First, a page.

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Unearthing Mary Lyon's New England
Student Archaeologists Consider the Way We Were

BY EMILY HARRISON WEIR

eneath the soil trod by current students, remnants of Mary Lyon's Mount Holyoke slumber. Last fall, rectangular trenches grew behind Mary Lyon Hall during the fieldwork portion of visiting assistant professor of anthropology Patricia Mangan's course, Archaeology of Mary Lyon's New England. Her sixteen students excavated behind what was once the Mount Holyoke Seminary building. "It's a unique opportunity for students to actually excavate such a rich site on their own campus," Mangan says.

Students got a crash course on archaeological theory and excavation methods, then hit the dirt to try out their new skills. After only two days of digging and sifting through the soil for artifacts, students had turned up handmade nails, bricks, and fragments of china in popular nineteenth-century patterns.

Archaeology Students
PHOTO BY MICHAEL ZIDE

Archaeology students uncovered lots of
campus dirt fall semester, and their spadework revealed much about Mary Lyon's New England.

Further digging revealed a fieldstone and brick walkway that Mangan theorizes went through a botanic garden planted by early botany professor Lydia Shattuck in the 1860s or 1870s. Diggers also uncovered pieces of many clay pipes-suggesting that students indulged in tobacco-and a brick-and-stone foundation that may be the shaft of an artesian well known to have been in the vicinity. And clues about what earlier Mount Holyoke women ate can be detected in the oyster shells and bones from cows, horses, pigs, sheep, and goats found along with pottery, glass, and metal objects in the "kitchen midden" (garbage dump).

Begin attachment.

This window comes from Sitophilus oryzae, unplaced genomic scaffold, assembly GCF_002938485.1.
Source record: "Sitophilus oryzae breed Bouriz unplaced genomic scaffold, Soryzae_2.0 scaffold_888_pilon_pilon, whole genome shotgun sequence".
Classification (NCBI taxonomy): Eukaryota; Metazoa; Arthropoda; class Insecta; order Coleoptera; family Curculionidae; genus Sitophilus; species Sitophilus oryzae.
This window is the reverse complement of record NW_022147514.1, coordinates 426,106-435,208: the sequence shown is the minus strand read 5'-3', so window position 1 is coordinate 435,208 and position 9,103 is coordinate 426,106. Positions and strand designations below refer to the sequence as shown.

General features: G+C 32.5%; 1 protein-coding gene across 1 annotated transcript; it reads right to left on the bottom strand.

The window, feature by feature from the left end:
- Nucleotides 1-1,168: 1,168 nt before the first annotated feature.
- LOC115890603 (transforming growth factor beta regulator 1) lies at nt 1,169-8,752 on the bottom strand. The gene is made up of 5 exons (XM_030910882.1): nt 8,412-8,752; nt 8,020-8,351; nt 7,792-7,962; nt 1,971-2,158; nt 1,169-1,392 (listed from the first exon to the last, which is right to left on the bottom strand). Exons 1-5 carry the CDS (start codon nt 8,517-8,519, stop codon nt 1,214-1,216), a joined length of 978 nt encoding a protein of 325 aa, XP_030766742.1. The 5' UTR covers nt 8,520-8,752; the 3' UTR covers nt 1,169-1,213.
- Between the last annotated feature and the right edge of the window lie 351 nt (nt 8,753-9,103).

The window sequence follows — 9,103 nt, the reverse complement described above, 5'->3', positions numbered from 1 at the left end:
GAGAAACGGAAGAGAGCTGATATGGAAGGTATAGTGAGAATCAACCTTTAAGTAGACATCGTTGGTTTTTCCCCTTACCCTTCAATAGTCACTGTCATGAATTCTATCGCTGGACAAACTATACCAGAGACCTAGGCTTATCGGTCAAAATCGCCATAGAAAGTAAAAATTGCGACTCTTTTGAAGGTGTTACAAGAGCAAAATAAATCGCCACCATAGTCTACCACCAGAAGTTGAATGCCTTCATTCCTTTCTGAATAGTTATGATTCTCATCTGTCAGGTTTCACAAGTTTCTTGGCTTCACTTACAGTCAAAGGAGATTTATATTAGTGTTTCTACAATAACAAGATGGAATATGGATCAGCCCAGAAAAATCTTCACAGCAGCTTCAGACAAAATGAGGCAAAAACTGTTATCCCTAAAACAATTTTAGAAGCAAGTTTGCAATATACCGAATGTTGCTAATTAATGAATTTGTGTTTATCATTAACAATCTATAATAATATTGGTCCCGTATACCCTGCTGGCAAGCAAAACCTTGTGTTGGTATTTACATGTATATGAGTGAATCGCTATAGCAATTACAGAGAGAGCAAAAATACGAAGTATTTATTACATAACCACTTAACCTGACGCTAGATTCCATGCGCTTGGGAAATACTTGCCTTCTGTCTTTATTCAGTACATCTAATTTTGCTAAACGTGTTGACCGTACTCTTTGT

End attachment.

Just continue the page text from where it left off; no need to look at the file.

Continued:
Once items are unearthed, they're recorded, labeled, and bagged for later analysis. The ultimate goal, Mangan says, is to learn "what the artifacts say about the folks who used and ultimately deposited them. We're after the relationship between material culture and people's behavior."

Digging stopped when the ground froze, but there's surely lots more to be found. "There were three hundred women living here by the time the Seminary Building burned in 1896, and that many people produced a lot of refuse," Mangan says. "And some of what was destroyed in the fire probably was dumped out back."

More fragments of clay pipes (left) were found than College workers would have used, implying that some nineteenth-century students liked to take a puff now and again.
PHOTO BY FRED LEBLANC

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